Small, but perfectly informed
The MSO commemorates the centenary of Alexander Scriabin’s death with a performance of his ‘Divine Poem’ Symphony. A suitable title, since the composer regarded himself as a divine presence.
Alexander Scriabin’s Symphony No.3, The Divine Poem, is given a rare performance by the MSO this month. The composer, small of stature but towering in terms of self-imposed grandeur, intended his work to depict the evolution of the human soul and its ultimate union with the cosmos. Scriabin, clearly, didn’t reach for the stars: he aimed for the outer limits of the universe.
The Divine Poem, composed in 1904, represented a new direction for Scriabin, whose studies of philosophy were embodied in the symphony’s startlingly abstract structure. As one commentator says, ‘Scriabin was the first [composer] actually to invoke mysticism rather than portray it’. The work demands concentration from the listener — or, as the composer had it, to go beyond routine perception to a heightened form of concentration.
Certainly, Scriabin himself was driven by an extraordinary creative imagination, leavened with more than a dash of eccentricity. Put it this way — anyone born on Christmas Day (old Russian calendar) who, at various stages in his 43 years, tried to walk across Lake Geneva, preached to fishermen, and declared to his journal, ‘I am God’, might well be a few crotchets short of a symphony. It didn’t help when, towards the end of his life, Scriabin welcomed the Great War, describing it as the first step towards cosmic regeneration.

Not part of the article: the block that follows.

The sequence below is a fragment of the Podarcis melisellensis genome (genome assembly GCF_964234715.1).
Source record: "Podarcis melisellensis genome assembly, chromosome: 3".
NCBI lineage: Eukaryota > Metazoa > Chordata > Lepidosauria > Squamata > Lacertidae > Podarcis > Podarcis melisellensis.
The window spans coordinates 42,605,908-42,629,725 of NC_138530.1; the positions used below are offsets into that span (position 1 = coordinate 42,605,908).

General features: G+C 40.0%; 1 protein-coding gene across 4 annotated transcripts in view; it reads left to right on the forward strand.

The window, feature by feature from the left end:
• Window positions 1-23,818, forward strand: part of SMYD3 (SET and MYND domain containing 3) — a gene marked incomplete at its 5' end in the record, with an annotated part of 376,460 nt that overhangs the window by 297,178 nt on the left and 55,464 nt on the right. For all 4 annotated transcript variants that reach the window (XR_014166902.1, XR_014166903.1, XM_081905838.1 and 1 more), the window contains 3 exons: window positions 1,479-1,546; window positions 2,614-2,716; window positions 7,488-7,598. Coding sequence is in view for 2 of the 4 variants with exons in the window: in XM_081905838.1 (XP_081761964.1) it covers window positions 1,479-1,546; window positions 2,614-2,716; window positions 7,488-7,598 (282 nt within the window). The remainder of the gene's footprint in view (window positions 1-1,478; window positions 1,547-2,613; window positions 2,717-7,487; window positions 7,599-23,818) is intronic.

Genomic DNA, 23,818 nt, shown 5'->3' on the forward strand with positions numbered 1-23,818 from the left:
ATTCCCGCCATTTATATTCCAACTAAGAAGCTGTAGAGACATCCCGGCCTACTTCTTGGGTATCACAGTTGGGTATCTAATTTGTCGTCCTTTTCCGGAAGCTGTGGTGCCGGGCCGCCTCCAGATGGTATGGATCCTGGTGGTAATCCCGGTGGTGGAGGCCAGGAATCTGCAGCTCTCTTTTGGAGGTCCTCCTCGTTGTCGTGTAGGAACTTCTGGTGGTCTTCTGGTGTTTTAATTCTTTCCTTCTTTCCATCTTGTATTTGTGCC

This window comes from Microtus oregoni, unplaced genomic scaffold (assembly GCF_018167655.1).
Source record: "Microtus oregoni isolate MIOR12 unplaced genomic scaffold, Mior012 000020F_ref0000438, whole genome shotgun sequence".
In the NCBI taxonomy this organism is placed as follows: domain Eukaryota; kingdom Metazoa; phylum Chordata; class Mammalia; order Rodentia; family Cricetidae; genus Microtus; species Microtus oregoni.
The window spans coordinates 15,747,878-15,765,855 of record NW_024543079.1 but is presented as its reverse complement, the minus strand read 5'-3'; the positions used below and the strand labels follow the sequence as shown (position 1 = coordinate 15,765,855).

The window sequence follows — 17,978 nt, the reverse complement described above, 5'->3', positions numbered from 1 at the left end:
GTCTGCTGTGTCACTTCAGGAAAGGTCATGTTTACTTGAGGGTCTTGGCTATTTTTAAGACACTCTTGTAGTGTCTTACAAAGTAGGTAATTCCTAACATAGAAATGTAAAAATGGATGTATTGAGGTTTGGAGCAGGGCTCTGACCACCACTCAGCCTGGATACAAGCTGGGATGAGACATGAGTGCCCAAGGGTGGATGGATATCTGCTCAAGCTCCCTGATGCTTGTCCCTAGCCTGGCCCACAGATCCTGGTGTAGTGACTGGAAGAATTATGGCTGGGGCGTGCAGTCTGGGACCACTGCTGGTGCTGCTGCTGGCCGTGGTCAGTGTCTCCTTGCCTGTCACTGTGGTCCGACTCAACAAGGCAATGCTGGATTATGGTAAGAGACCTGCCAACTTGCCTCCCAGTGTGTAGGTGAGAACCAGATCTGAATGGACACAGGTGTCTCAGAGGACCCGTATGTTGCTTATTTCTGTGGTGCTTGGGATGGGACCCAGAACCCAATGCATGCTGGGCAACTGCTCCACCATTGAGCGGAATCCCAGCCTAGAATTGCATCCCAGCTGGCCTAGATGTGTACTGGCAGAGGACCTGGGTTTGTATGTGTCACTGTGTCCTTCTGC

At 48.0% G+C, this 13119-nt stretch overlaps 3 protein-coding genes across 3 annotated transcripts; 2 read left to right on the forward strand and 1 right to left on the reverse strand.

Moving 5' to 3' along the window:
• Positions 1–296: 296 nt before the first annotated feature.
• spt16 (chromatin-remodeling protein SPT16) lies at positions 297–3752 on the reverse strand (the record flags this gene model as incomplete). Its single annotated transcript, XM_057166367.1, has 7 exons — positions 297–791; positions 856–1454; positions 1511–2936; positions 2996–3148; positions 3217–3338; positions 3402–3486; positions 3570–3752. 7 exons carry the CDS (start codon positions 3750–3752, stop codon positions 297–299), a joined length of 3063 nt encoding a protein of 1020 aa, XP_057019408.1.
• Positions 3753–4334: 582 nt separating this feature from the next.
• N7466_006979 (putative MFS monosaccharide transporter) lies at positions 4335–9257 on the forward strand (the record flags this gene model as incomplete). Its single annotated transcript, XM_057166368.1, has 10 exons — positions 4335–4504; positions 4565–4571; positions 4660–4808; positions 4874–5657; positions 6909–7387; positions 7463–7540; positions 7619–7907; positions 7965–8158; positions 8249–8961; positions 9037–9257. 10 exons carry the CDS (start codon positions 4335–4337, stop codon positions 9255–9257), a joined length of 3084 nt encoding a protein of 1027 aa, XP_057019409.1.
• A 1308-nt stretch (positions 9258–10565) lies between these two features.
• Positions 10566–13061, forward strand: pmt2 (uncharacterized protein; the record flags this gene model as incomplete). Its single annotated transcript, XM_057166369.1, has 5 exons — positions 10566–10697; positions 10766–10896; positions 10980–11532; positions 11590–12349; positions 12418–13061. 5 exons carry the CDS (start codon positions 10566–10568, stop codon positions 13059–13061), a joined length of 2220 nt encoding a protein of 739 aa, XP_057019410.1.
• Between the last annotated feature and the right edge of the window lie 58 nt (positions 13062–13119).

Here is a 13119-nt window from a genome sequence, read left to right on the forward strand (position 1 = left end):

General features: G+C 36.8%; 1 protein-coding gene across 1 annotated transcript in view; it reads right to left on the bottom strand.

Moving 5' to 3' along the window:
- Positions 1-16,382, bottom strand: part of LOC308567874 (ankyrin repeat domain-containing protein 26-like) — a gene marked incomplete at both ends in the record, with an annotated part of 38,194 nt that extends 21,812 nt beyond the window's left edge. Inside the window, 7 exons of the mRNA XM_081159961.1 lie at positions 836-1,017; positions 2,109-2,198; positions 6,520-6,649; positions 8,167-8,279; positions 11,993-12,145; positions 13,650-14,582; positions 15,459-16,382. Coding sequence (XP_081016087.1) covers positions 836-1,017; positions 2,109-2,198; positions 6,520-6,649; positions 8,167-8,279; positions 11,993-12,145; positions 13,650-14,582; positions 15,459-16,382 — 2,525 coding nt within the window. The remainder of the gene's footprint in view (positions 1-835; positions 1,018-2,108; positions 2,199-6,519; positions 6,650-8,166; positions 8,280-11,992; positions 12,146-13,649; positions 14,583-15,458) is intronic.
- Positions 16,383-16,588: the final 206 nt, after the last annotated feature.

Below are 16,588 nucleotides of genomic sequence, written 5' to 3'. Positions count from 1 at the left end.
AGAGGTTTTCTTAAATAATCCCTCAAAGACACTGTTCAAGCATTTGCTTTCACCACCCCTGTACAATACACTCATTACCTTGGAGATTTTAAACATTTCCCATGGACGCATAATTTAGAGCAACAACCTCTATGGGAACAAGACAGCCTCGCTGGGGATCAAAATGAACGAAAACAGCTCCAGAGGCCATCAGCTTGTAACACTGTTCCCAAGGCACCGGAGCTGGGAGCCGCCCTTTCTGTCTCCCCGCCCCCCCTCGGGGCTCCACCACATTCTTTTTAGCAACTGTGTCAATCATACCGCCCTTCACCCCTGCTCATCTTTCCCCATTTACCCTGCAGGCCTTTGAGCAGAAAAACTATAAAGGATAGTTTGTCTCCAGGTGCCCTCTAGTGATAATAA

It is worth recalling that Scriabin’s unrealised vision was a huge apocalyptic piece, Mysterium. This would have made Wagner’s Ring cycle a mere supporting attraction. Scriabin intended Mysterium to run for seven days, and be performed in the foothills of the Himalayas. There would be sunrises, sunsets, sheets of fire and heady perfumes scenting the rarified air. Alas, only preliminary sketches survived.
Sketch of the Concert Ball for Mysterium by Scriabin
One hundred years after his death, Scriabin is still celebrated more for his vast output for piano: hundreds of preludes, études and poems, including 10 piano sonatas. Early on in his composing career, having injured his right hand during piano practice, Scriabin composed a series of left-hand pieces. His works would be performed by the greatest virtuosi, from Rachmaninov to Richter.
Scriabin was also affected by synesthesia: a rare neurological condition linking musical notes with colours. To his mind, for example, C was red, G was orange, D was yellow, A was green, E was pale blue, F sharp was bright blue, A flat was purple, and E flat metallic grey-blue. In his fifth, and final, symphony, The Poem of Fire (1910), Scriabin devised a clavier à lumières (keyboard with lights), which controlled ‘coloured light in the form of beams, clouds and other shapes’. Latter-day musicians affected by synesthesia include the violinist Itzhak Perlman and the pianist Hélène Grimaud.
Tone-to-color mapping of Scriabin’s clavier à lumières
Scriabin died when he was just 43. It should have been a more romantic departure — say an ascent into the boiling clouds to fanfares, splendid heavenly choirs and spectral bursts from the clavier à lumières. Alas, he died from septicaemia caused by a shaving cut.